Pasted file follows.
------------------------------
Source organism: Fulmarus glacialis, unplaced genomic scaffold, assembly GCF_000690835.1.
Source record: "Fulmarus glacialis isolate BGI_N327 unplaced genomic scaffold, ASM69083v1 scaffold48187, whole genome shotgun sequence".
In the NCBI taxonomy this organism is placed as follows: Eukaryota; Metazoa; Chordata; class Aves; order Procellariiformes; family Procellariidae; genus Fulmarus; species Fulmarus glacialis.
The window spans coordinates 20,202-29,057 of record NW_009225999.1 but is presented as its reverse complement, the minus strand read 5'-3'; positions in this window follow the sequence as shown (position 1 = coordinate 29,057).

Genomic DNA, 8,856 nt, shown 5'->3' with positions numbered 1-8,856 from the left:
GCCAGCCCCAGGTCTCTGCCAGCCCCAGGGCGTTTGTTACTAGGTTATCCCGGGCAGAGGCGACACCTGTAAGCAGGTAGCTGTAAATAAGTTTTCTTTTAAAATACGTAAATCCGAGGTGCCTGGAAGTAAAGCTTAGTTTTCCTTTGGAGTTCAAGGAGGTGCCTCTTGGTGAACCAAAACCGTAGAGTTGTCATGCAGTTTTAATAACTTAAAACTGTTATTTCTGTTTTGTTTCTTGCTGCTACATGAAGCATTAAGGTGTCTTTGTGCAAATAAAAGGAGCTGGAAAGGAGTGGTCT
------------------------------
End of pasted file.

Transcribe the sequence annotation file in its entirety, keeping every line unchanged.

Source organism: Fulmarus glacialis, unplaced genomic scaffold, assembly GCF_000690835.1.
Source record: "Fulmarus glacialis isolate BGI_N327 unplaced genomic scaffold, ASM69083v1 scaffold48187, whole genome shotgun sequence".
In the NCBI taxonomy this organism is placed as follows: Eukaryota; Metazoa; Chordata; class Aves; order Procellariiformes; family Procellariidae; genus Fulmarus; species Fulmarus glacialis.
The window spans coordinates 20,202-29,057 of record NW_009225999.1 but is presented as its reverse complement, the minus strand read 5'-3'; positions in this window follow the sequence as shown (position 1 = coordinate 29,057).

Genomic DNA, 8,856 nt, shown 5'->3' with positions numbered 1-8,856 from the left:
GCCAGCCCCAGGTCTCTGCCAGCCCCAGGGCGTTTGTTACTAGGTTATCCCGGGCAGAGGCGACACCTGTAAGCAGGTAGCTGTAAATAAGTTTTCTTTTAAAATACGTAAATCCGAGGTGCCTGGAAGTAAAGCTTAGTTTTCCTTTGGAGTTCAAGGAGGTGCCTCTTGGTGAACCAAAACCGTAGAGTTGTCATGCAGTTTTAATAACTTAAAACTGTTATTTCTGTTTTGTTTCTTGCTGCTACATGAAGCATTAAGGTGTCTTTGTGCAAATAAAAGGAGCTGGAAAGGAGTGGTCT